The Imaginal Energy of Earth
Joanne H. Stroud, Ph.D.
One always feels when beginning a paper or a talk that we should still invoke the Muses to favor us, as the ancients always did. I especially feel that way tonight. In Dr. Louise Cowan’s riveting talk a few weeks ago, she spoke about the need for a poet to give words to the acute feelings that we all have felt in the last number of weeks, to give form and meaning to the chaotic anger and angst we have been experiencing. I was reminded of an early Yeats poem that I had already planned to include, “The Song of the Happy Shepherd. Our subject for this series is elemental nature and, in the first stanza, it speaks to the division of man from an animated world. The narrator claims that in order to see beyond the immediate, excruciating present moment: “words alone are certain good.
The woods of Arcady are dead,
And over is their antique joy;
Of old the world on dreaming fed;
Grey Truth is now her painted toy;
Yet still she turns her restless head:
But O, sick children of the world,
Of all the many changing things
In dreary dancing past us whirled,
To the cracked tune that Chronus sings,
Words alone are certain good. (Yeats, 7)
And, of course, since it always seems to me that Yeats finds the perfect words for any situation, when I saw all the faces of those fireman and the others who rushed to help, I too thought of Yeats’s poem that Glenn Arbery included “Easter 1916–a tragedy event for Yeats in which he lost many close friends. But he could see in all that loss of life, not only the sadness but also the magnificence of heroism and proclaim: “A terrible beauty is born. How does any horrendous event become something we can call beautiful? We have spoken many times here about the power of the imagination to translate even the mundane into the significant. In the words of Rainer Marie Rilke, it is the earth, the imaginal energy of earth, the subject of my talk, where we find transformation of the bitter in experience into the framework of meaning:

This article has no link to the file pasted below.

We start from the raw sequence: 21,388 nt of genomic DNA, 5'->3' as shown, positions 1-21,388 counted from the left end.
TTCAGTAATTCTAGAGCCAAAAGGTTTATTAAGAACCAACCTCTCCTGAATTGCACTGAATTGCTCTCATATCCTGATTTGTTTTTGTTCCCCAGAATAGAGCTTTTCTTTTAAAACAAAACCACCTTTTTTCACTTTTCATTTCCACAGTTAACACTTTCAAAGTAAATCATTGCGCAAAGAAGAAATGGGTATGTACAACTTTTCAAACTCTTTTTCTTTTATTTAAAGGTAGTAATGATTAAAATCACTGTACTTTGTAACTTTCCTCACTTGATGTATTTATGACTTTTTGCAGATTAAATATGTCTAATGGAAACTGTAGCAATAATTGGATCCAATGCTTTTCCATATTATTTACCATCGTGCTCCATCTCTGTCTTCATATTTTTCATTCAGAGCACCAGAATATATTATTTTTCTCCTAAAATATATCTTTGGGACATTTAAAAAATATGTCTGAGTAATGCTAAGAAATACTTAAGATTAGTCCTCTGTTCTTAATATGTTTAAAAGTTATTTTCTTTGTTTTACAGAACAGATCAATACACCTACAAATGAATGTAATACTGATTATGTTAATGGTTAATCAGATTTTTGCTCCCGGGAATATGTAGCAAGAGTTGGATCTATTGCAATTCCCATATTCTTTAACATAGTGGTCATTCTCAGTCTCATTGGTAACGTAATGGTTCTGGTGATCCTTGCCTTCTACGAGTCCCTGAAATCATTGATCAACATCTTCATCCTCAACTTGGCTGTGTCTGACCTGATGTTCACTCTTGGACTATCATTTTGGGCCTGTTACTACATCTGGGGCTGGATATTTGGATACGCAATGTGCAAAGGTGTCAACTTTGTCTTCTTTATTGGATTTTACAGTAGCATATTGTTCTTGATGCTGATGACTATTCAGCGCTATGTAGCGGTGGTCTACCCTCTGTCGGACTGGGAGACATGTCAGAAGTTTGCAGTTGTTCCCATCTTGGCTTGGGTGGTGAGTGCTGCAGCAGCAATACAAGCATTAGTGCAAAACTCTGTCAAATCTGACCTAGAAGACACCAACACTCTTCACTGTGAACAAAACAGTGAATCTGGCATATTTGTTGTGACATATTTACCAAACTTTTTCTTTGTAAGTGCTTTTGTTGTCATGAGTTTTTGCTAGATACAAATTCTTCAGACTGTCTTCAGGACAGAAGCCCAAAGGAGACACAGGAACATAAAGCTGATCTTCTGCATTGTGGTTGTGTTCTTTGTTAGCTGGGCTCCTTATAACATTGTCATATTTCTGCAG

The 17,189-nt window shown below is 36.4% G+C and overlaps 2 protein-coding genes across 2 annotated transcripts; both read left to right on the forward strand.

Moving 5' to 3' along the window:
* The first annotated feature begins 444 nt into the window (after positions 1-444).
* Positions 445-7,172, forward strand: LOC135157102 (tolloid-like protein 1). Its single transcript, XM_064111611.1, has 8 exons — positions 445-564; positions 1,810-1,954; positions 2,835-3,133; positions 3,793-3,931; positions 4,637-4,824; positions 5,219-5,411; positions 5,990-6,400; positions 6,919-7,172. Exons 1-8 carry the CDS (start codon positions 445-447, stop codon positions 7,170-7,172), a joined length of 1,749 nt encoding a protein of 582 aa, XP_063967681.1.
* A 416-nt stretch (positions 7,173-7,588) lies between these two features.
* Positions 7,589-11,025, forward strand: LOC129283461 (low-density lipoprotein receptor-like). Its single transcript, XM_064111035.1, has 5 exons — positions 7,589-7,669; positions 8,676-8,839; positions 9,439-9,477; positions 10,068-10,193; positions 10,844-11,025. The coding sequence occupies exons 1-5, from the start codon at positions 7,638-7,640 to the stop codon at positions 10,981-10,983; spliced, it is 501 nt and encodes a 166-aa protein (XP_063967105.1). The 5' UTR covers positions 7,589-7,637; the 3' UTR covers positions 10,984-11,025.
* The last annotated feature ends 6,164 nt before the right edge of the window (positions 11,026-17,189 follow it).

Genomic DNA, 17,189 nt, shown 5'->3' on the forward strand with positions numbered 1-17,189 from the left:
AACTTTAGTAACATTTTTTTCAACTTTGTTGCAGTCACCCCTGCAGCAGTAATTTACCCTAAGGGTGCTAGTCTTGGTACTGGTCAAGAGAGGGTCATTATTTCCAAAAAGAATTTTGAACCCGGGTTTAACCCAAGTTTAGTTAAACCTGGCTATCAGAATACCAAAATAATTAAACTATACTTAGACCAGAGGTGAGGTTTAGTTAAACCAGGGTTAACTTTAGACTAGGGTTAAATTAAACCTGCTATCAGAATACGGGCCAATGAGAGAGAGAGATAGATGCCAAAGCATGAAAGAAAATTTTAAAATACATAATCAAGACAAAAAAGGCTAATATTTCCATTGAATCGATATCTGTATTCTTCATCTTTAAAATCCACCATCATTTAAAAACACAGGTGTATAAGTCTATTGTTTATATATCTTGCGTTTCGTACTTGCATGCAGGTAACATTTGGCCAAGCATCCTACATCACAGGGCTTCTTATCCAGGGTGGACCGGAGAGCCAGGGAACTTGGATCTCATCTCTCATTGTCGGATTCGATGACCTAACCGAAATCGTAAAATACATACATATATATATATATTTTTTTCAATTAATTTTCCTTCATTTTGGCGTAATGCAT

What is your most suffering experience?
Is dreaming bitter to you, turn to wine
And if the earthly forgot you
To the still earth say: I run
To the swift water speak: I am
It is through our human nature, which we sometimes forget contains the word nature directly linking us to the natural world, and from earth that we find the bonds that strengthen our resolve to survive. In The Double Flame Otavaio Paz explains why when we feel separate from nature, any overall meaning in life is difficult to attain:
In antiquity the belief in metamorphosis was founded on the continuous communication between three worlds: the supernatural, the human, and the natural. Rivers, trees, hills, forests, seas, everything was animate, everything communicated with everything else, and everything was transformed by this communication. Christianity desacralized nature and drew an impassable line dividing the natural and the human. The nymphs fled, the naiads, the satyrs, and Tritons were turned into angels and demons. The modern age accentuated the divorce: at one extreme, nature, and at the other, culture. Today, as modernity comes to an end, we are rediscovering that we are part of nature. The earth is a system of relationships, or, as the Stoics put it, a “conspiration of elements all moved by universal sympathy. We are parts, living pieces of that system. The idea of humanity’s kinship with the universe appears at the very origin of the idea of love. (Paz, 269-270)